How Not to Get a Ticket: Ex-Cop Offers Tips
(NEW YORK) -- No driver likes getting a ticket. So when you are pulled over, what can you do to minimize the damage to your wallet?
First, realize the risk of serious danger to the officer is quite real.
“Cops get killed on car stops,” said Jerry Kane, a retired New York Police Department officer. Kane said if you’re pulled over, you should realize the officer will be on high alert.
“The most dangerous thing to the cop when he comes up to the car are the hands of someone, because they could hold a weapon,” he said.
Drivers and passengers have been known to come out shooting -- a fact cops are well aware of as they walk up to your vehicle.
“If he can see everybody’s hands, immediately his blood pressure goes down, his pulse gets a bit slower,” Kane said. “If it’s nighttime, turn on the interior lights in your car. If it’s night or day, lower all the windows on your car. … And put your hands up on the steering wheel -- high, where the cop can see them.”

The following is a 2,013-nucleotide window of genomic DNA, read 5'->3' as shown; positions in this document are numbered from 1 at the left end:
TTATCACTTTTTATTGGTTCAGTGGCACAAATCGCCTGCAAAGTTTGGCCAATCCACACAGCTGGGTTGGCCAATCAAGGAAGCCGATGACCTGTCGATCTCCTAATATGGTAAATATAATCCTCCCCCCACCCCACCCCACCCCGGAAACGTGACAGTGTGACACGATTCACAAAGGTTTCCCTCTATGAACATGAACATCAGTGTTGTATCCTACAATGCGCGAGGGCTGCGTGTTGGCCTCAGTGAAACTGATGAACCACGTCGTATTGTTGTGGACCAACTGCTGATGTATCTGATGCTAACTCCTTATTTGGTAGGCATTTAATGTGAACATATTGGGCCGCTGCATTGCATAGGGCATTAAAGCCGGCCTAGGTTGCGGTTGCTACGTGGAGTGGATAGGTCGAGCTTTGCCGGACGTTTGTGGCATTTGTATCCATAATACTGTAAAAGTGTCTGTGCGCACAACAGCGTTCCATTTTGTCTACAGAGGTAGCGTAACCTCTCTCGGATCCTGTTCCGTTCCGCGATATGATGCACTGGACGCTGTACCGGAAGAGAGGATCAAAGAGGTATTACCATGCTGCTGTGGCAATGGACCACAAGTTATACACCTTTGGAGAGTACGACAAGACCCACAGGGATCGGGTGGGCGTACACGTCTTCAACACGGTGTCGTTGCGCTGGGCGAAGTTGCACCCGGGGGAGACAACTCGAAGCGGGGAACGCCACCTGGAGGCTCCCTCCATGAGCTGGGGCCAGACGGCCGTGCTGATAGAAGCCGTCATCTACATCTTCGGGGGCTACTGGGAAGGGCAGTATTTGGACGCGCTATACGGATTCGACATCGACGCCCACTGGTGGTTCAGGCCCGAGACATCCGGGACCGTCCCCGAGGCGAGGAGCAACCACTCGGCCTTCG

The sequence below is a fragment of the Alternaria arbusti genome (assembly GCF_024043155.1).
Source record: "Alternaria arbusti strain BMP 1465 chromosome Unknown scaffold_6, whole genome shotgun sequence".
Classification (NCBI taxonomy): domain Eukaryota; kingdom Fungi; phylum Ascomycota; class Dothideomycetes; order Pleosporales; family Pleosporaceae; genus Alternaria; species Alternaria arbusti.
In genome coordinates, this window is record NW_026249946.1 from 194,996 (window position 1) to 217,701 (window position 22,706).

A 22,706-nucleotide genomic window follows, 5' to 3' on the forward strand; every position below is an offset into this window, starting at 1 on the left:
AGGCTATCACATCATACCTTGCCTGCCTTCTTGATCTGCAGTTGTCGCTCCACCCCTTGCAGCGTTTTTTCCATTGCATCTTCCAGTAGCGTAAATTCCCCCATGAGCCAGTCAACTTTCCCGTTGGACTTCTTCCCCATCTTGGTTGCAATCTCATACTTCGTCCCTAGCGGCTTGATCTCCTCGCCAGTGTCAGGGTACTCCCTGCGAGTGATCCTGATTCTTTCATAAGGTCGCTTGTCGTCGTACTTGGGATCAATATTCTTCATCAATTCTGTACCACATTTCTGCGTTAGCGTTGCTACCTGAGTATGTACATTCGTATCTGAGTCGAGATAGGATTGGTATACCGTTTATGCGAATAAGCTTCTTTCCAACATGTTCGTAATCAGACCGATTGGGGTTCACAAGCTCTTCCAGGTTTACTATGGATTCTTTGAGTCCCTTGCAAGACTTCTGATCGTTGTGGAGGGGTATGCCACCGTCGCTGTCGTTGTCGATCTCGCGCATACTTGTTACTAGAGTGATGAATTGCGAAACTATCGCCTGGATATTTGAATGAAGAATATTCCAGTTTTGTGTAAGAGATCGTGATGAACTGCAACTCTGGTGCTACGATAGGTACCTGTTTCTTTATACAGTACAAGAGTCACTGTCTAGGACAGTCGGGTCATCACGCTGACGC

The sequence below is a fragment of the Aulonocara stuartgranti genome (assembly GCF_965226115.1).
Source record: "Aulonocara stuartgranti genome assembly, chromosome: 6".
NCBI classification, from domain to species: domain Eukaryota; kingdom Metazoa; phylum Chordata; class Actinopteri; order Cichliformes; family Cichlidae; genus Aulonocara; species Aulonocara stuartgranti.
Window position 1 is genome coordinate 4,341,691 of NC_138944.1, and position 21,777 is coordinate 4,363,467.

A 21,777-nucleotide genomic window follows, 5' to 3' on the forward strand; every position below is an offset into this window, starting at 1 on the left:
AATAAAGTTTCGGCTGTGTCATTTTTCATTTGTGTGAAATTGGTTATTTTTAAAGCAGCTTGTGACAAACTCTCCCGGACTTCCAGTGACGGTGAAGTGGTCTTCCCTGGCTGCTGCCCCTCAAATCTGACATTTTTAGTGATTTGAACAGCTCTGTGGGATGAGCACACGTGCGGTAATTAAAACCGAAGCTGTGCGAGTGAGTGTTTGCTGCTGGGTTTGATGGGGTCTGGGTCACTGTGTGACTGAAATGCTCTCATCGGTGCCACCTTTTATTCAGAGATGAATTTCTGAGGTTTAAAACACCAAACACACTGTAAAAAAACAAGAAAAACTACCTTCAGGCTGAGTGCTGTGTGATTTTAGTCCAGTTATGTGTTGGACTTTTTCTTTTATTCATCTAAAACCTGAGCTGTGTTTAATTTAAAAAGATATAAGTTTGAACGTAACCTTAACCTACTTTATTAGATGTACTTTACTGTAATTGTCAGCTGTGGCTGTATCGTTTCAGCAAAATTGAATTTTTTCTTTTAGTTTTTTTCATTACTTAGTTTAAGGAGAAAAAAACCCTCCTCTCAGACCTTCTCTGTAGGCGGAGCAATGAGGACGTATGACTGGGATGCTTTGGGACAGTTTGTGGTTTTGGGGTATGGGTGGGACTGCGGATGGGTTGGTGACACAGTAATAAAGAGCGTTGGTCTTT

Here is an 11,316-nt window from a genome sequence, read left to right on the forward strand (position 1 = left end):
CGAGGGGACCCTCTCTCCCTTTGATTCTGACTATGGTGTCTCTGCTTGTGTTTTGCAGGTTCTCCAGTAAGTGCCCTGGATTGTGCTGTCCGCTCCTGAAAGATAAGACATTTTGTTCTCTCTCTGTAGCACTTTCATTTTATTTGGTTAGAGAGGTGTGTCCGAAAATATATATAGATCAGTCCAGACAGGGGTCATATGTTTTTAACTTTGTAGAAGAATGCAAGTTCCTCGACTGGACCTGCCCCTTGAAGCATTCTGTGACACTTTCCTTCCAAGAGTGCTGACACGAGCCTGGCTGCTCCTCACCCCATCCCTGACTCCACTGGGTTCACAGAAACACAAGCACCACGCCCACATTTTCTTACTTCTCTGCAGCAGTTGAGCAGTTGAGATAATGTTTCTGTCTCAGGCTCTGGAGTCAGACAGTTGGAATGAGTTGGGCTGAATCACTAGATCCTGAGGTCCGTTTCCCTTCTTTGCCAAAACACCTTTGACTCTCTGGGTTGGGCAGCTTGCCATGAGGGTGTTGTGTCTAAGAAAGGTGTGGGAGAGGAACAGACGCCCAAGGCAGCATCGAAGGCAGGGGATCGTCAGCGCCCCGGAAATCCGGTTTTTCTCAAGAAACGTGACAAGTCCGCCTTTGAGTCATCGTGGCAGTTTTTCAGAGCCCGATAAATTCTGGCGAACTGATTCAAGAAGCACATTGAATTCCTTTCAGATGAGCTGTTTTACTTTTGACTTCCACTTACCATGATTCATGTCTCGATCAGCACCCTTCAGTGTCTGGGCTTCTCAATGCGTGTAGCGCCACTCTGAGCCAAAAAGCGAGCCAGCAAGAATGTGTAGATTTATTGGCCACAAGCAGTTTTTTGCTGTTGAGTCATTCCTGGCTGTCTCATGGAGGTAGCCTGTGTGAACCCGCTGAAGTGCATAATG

This may make the officer more understanding and lenient, Kane said.
“If you were gonna get some discretion, you now set up that possibility,” he said.
The officer may then ask if you know what you did wrong. Kane said to be apologetic, but don’t feel you have to admit anything.
“You can play dumb. You can say, ‘What did I do?’ And if he tells you what you did, you could say, ‘I must have…you know, I just didn’t realize it,’” Kane said.
Does it work to cry?
“Only for women,” Kane said, laughing.
What if she shows a little leg?
“Since men and women were created, attractive women get more breaks,” he said.
Finally, do as Kane does: keep your speed less than 10 miles per hour over the limit.
“If you were my brother or my cousin and asked me, that’s what I would tell you,” he said.
Watch the full story -- including more dramatic secrets from cops and other professions -- on 20/20: True Confessions Friday at 10 p.m. ET.
Copyright 2012 ABC News Radio